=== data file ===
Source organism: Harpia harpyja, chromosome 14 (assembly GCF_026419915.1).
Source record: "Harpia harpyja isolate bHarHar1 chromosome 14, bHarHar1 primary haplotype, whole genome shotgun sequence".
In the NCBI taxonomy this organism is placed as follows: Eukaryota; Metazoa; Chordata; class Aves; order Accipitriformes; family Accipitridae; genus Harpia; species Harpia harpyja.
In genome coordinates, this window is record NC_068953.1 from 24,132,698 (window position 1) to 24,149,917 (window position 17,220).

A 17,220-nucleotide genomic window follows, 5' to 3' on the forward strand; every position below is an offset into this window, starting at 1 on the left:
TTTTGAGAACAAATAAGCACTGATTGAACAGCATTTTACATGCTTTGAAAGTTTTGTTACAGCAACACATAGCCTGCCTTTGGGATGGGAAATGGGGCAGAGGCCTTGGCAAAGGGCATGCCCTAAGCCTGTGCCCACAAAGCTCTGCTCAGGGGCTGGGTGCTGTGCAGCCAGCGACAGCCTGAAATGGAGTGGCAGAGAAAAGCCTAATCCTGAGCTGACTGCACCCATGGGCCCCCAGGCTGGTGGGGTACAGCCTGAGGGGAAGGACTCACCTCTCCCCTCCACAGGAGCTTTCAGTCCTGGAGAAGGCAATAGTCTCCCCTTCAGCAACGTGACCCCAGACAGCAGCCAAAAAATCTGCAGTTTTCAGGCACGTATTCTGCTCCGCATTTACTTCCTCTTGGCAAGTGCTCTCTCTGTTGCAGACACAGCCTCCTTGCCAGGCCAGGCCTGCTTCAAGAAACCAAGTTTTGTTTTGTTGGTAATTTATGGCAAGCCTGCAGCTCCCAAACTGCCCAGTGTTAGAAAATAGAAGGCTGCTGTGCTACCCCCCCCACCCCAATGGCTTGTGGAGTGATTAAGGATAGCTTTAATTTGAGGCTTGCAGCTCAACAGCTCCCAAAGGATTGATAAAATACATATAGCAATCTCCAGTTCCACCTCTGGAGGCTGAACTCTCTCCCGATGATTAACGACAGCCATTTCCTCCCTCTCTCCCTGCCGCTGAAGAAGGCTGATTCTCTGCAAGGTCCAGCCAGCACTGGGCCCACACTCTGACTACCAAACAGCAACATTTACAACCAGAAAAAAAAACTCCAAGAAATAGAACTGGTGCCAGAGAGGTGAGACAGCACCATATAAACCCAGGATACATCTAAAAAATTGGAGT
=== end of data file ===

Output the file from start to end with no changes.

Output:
Source organism: Harpia harpyja, chromosome 14 (assembly GCF_026419915.1).
Source record: "Harpia harpyja isolate bHarHar1 chromosome 14, bHarHar1 primary haplotype, whole genome shotgun sequence".
In the NCBI taxonomy this organism is placed as follows: Eukaryota; Metazoa; Chordata; class Aves; order Accipitriformes; family Accipitridae; genus Harpia; species Harpia harpyja.
In genome coordinates, this window is record NC_068953.1 from 24,132,698 (window position 1) to 24,149,917 (window position 17,220).

A 17,220-nucleotide genomic window follows, 5' to 3' on the forward strand; every position below is an offset into this window, starting at 1 on the left:
TTTTGAGAACAAATAAGCACTGATTGAACAGCATTTTACATGCTTTGAAAGTTTTGTTACAGCAACACATAGCCTGCCTTTGGGATGGGAAATGGGGCAGAGGCCTTGGCAAAGGGCATGCCCTAAGCCTGTGCCCACAAAGCTCTGCTCAGGGGCTGGGTGCTGTGCAGCCAGCGACAGCCTGAAATGGAGTGGCAGAGAAAAGCCTAATCCTGAGCTGACTGCACCCATGGGCCCCCAGGCTGGTGGGGTACAGCCTGAGGGGAAGGACTCACCTCTCCCCTCCACAGGAGCTTTCAGTCCTGGAGAAGGCAATAGTCTCCCCTTCAGCAACGTGACCCCAGACAGCAGCCAAAAAATCTGCAGTTTTCAGGCACGTATTCTGCTCCGCATTTACTTCCTCTTGGCAAGTGCTCTCTCTGTTGCAGACACAGCCTCCTTGCCAGGCCAGGCCTGCTTCAAGAAACCAAGTTTTGTTTTGTTGGTAATTTATGGCAAGCCTGCAGCTCCCAAACTGCCCAGTGTTAGAAAATAGAAGGCTGCTGTGCTACCCCCCCCACCCCAATGGCTTGTGGAGTGATTAAGGATAGCTTTAATTTGAGGCTTGCAGCTCAACAGCTCCCAAAGGATTGATAAAATACATATAGCAATCTCCAGTTCCACCTCTGGAGGCTGAACTCTCTCCCGATGATTAACGACAGCCATTTCCTCCCTCTCTCCCTGCCGCTGAAGAAGGCTGATTCTCTGCAAGGTCCAGCCAGCACTGGGCCCACACTCTGACTACCAAACAGCAACATTTACAACCAGAAAAAAAAACTCCAAGAAATAGAACTGGTGCCAGAGAGGTGAGACAGCACCATATAAACCCAGGATACATCTAAAAAATTGGAGT